Mainstream comics fandom skews male, although it's difficult to establish accurate current rates of gender participation. Comics writers and editors have historically been male, even at the height of the Golden Age of comics, when women were the target demographic of the hugely successful 'Romance Comics'. Women entering comics fandom will find that the comic fan is assumed to be male. Comics themselves may be overtly or covertly sexist, with highly sexualized drawings and lesser story parts for female characters.
A female fan is often assumed to be less serious, and less legitimate. One mode of interacting with the text, centred around collecting and mastery of the minutiae of comics' long history is often seen as the "male", "right" way of being a fan. The "wrong" way of being a fan, therefore, is to be female, to interact with the text by writing fiction in a community, and specifically to read, perhaps resistantly, a sexual component to the (male) characters.
Currently, comics fandom seems to exist in two parallel groups, one predominantly (although hardly exclusively) female, located primarily on Livejournal, and one predominantly (although hardly exclusively) male, located on messageboards, and to a lesser extent, blogs.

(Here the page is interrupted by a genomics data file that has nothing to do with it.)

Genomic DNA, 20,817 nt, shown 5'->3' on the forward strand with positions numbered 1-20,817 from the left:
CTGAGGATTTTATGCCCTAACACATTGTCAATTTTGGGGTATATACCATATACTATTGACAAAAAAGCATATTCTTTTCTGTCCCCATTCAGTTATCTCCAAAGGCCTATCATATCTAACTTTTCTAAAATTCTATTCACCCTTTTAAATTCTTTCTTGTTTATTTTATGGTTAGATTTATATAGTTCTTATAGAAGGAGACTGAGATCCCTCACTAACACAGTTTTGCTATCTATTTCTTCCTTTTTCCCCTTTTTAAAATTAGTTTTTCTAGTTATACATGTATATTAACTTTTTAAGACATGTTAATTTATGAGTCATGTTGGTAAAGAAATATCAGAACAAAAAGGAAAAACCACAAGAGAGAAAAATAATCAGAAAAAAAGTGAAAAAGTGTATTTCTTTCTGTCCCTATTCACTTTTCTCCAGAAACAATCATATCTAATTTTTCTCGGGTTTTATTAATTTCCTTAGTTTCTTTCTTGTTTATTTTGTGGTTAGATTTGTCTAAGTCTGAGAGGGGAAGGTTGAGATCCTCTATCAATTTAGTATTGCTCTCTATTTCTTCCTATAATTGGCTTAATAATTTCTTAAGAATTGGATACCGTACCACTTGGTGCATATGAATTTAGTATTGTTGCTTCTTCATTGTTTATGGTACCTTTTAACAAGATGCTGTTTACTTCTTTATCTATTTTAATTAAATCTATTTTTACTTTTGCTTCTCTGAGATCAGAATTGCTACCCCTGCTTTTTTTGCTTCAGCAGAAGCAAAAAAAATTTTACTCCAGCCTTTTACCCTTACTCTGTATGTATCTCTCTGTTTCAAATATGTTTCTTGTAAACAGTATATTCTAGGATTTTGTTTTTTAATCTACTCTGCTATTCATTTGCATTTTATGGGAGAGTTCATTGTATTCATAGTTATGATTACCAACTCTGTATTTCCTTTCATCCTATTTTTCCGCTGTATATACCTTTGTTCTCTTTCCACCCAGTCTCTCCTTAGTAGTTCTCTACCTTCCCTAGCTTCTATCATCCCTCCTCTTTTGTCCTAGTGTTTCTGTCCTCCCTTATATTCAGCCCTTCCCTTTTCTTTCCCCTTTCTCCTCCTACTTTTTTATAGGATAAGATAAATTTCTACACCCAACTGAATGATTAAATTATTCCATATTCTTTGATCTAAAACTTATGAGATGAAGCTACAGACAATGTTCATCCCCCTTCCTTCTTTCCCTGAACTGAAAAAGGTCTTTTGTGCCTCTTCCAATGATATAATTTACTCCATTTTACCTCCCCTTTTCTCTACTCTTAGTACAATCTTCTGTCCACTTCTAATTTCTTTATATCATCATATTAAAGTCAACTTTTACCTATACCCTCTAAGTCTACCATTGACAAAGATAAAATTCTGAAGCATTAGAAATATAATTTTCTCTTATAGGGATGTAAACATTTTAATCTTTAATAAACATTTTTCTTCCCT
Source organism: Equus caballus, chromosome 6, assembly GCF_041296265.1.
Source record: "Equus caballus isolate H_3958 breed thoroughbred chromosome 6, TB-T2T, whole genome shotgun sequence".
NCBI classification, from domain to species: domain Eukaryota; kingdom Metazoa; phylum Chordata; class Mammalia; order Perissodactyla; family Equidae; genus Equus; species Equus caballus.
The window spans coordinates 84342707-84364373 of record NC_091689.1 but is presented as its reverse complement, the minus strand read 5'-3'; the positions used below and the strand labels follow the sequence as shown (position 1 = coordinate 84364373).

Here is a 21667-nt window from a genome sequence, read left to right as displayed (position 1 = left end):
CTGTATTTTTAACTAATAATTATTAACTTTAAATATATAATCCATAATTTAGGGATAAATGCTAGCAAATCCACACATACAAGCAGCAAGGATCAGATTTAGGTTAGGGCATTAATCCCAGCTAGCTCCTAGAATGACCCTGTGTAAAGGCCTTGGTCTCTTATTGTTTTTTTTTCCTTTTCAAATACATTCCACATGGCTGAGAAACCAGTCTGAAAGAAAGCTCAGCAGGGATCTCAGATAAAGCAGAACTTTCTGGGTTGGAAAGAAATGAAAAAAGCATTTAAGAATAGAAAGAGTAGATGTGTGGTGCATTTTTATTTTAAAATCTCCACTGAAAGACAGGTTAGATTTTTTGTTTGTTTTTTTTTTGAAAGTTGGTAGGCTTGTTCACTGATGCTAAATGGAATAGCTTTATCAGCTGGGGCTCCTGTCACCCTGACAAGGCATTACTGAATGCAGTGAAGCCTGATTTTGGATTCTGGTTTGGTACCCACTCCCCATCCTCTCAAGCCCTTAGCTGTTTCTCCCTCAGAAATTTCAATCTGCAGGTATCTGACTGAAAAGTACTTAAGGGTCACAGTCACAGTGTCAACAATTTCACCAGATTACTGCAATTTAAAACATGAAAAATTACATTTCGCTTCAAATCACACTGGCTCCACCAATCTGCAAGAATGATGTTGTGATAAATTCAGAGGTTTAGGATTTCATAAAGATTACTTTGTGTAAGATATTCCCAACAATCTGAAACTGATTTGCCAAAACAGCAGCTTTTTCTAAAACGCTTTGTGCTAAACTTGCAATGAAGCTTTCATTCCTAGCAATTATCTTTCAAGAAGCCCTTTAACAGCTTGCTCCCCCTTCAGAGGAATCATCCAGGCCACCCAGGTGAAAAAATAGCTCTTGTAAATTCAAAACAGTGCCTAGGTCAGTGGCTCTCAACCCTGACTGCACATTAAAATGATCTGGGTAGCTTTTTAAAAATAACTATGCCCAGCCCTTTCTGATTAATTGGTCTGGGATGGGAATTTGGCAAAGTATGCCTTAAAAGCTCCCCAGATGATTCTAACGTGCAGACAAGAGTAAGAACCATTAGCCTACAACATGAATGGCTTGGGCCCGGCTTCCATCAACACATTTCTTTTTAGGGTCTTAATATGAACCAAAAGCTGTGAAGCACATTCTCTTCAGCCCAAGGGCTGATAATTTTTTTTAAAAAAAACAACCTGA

Women in comics fandom Edit
- Colleen Doran - comic writer/artist
- Shaenon Garrity - webcomic writer/artist
- Rachel Hartman - comic and webcomic writer/artist
- Karen Healey - feminist comics blogger and academic studying superhero comic fandom
- Joan Hilty - comic writer/artist/editor
- Kalinara - feminist comic blogger
- Jenny Mathews illustrator/Single Zombie Female creator
- Linda Medley - comic writer/artist
- Ragnell - feminist comic blogger
- Ursula Vernon - artist, comic writer/artist, author
- Elizabeth Watasin - comic writer/artist
- Unrealistic depictions of female characters, with impact on female readers' Body image
- Invisibility and marginalization of female comics fans (LA Times: Girl's Guide to Comic Con is a great example of this)
- Sexualized environment at comic conventions, etc.
- Harassment at cons, in comic stores, etc.
- Sexist advertising of comics and in comics-related publications/websites
- Pigeonholing of women in comics fandom as being only interested in certain sub-genres
- Women in refrigerators